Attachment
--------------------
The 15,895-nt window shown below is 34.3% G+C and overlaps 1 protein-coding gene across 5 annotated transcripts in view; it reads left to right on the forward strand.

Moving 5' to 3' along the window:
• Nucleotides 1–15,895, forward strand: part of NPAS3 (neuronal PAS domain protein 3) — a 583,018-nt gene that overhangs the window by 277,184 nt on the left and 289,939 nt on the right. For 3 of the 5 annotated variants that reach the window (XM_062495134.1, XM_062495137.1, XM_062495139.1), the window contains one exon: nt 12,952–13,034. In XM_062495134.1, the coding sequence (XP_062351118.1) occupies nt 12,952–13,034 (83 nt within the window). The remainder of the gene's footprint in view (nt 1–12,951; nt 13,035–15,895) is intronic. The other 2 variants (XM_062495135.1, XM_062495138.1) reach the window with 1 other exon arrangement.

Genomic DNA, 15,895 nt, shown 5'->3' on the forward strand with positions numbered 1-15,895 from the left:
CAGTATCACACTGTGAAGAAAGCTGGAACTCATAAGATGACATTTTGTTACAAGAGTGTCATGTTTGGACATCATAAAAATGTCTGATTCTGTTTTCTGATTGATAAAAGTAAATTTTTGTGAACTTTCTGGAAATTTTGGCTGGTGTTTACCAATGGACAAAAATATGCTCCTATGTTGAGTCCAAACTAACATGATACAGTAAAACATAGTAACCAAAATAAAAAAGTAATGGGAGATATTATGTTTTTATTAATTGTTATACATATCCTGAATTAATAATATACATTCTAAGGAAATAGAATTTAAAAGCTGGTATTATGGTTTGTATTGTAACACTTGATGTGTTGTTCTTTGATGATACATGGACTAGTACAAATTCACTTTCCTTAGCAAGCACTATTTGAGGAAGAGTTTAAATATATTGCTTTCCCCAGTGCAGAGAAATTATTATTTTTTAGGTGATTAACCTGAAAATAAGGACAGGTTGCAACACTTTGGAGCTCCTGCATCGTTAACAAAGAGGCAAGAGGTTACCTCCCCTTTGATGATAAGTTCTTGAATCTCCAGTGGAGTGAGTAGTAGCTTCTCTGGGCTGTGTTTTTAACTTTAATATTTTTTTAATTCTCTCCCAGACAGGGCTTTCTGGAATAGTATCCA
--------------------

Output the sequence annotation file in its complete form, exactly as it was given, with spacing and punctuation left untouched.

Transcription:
The 15,895-nt window shown below is 34.3% G+C and overlaps 1 protein-coding gene across 5 annotated transcripts in view; it reads left to right on the forward strand.

Moving 5' to 3' along the window:
• Nucleotides 1–15,895, forward strand: part of NPAS3 (neuronal PAS domain protein 3) — a 583,018-nt gene that overhangs the window by 277,184 nt on the left and 289,939 nt on the right. For 3 of the 5 annotated variants that reach the window (XM_062495134.1, XM_062495137.1, XM_062495139.1), the window contains one exon: nt 12,952–13,034. In XM_062495134.1, the coding sequence (XP_062351118.1) occupies nt 12,952–13,034 (83 nt within the window). The remainder of the gene's footprint in view (nt 1–12,951; nt 13,035–15,895) is intronic. The other 2 variants (XM_062495135.1, XM_062495138.1) reach the window with 1 other exon arrangement.

Genomic DNA, 15,895 nt, shown 5'->3' on the forward strand with positions numbered 1-15,895 from the left:
CAGTATCACACTGTGAAGAAAGCTGGAACTCATAAGATGACATTTTGTTACAAGAGTGTCATGTTTGGACATCATAAAAATGTCTGATTCTGTTTTCTGATTGATAAAAGTAAATTTTTGTGAACTTTCTGGAAATTTTGGCTGGTGTTTACCAATGGACAAAAATATGCTCCTATGTTGAGTCCAAACTAACATGATACAGTAAAACATAGTAACCAAAATAAAAAAGTAATGGGAGATATTATGTTTTTATTAATTGTTATACATATCCTGAATTAATAATATACATTCTAAGGAAATAGAATTTAAAAGCTGGTATTATGGTTTGTATTGTAACACTTGATGTGTTGTTCTTTGATGATACATGGACTAGTACAAATTCACTTTCCTTAGCAAGCACTATTTGAGGAAGAGTTTAAATATATTGCTTTCCCCAGTGCAGAGAAATTATTATTTTTTAGGTGATTAACCTGAAAATAAGGACAGGTTGCAACACTTTGGAGCTCCTGCATCGTTAACAAAGAGGCAAGAGGTTACCTCCCCTTTGATGATAAGTTCTTGAATCTCCAGTGGAGTGAGTAGTAGCTTCTCTGGGCTGTGTTTTTAACTTTAATATTTTTTTAATTCTCTCCCAGACAGGGCTTTCTGGAATAGTATCCA